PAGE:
Localised Crepuscular Rays

Crepuscular rays, volumetric rays, or god rays have become a common effect in games. They are used especially in first and third person games – where the player can easily look at the sky – to give the sun, moon, or other bright light sources additional impact and create atmosphere.

Depending on how the effect is used it can emphasize the hot humidity of a rain forest, the creepiness of a foggy swamp, or the desolation of a post-apocalyptic scene.

While there are multiple ways to achieve this and similar effects, the method we will look at in particular is the approximation of volumetric light scattering as a post-process using screen-space ray marching.

In this article we will quickly step through the idea behind this algorithm, and how it is commonly used. We will then show how we can easily expand from there to create a solution that works well with multiple light sources, including some source code and images.

A link to a full example project can be found at the end of the post.

As a little spoiler, here is a quick video of the example project:

Volumetric light scattering as a post-process

This effect is the one most commonly used today. While being entirely inaccurate physically speaking, it gives very convincing and often stunning results and can be applied to any scene without much modification of the rendering pipeline.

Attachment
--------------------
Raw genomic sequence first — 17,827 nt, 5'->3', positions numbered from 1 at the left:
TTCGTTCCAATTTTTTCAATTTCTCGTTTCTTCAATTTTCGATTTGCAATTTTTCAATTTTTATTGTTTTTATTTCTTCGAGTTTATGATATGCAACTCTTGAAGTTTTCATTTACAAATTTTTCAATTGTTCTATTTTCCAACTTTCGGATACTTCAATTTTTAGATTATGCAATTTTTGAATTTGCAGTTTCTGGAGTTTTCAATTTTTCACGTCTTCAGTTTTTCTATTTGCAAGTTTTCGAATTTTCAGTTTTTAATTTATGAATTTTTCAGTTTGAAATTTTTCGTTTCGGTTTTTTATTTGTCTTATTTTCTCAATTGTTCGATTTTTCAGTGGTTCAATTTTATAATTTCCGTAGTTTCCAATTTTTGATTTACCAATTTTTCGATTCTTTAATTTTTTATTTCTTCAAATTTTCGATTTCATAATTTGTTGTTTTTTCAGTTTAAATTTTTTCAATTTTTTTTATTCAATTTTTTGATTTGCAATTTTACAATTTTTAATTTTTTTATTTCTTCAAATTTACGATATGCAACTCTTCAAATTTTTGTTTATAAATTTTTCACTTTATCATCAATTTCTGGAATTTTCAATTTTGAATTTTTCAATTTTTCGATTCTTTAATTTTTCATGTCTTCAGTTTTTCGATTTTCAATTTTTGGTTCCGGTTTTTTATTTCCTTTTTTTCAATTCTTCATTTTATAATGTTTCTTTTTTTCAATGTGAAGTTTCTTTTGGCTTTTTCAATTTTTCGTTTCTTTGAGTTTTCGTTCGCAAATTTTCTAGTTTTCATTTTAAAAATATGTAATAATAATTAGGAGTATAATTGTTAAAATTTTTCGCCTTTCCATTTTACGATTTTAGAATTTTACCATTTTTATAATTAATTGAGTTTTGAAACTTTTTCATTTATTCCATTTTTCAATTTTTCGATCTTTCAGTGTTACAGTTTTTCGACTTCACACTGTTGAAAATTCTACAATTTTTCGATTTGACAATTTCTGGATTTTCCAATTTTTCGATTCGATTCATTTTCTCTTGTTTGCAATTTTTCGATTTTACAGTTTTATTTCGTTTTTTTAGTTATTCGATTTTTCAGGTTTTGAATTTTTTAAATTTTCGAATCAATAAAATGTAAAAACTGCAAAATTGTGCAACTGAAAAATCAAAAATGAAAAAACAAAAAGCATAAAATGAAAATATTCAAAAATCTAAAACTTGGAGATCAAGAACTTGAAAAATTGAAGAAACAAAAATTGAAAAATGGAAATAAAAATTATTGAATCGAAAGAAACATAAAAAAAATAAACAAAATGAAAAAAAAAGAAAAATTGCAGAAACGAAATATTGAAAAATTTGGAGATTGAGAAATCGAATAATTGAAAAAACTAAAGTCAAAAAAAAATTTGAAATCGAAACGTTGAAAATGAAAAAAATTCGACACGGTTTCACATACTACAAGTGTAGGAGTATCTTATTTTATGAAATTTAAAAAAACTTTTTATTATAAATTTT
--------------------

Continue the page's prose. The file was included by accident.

The idea behind the algorithm is as follows:

  1. For each pixel on the screen, we shoot an imaginary ray towards the location of the light source.
  2. We sample the rendered scene a number of times along that ray.
  3. We combine the sample in a weighted way.
  4. The resulting colour value is added to the original pixel.

This simple algorithm results in bright streaks pointing away from the light. Where there is darker scene geometry, the streaks are more subdued – the respective pixels add less to the combined end value – giving the appearance of volumetric shadows.

In code, the algorithm would be implemented in the pixel/fragment shader roughly as follows.

// set up some variables
vec2 uv = pixelTextureSpace;
vec2 uvStep = (lightSourceUV - uv) / SAMPLES;
vec4 argb = vec4(0);
float decay = 1;

for (int i = 0; i < SAMPLES; i++)
{
    // sample scene render target
    vec4 texel = texture(renderTarget, uv);

    // accumulate value
    argb += texel * decay;

    // march ray towards light
    uv += uvStep;

    // slightly decay accumulation for distance attenuation 
    decay *= DECAYSTEP;
}

// return weighted accumulated colour
return argb * (1 / SAMPLES);

A more complete explanation of this algorithm, including the physics behind volumetric light scattering, as well as images and code of the effect, can be found in NVidias GPU Gems 3.

Multiple light sources

As the article just linked mentions, the effect can be easily applied for multiple light sources by simply repeating it – and adding up the result – for each light.

However, this is rarely done in games.

The reason for that is that to make the effect convincing and artefact free, a lot of samples along the ray have to be taken. Doing so for every pixel on the screen is expensive, so it is usually infeasible to cast volumetric rays for more than one light at the same time.

However, there is a relatively easy solution to this problem: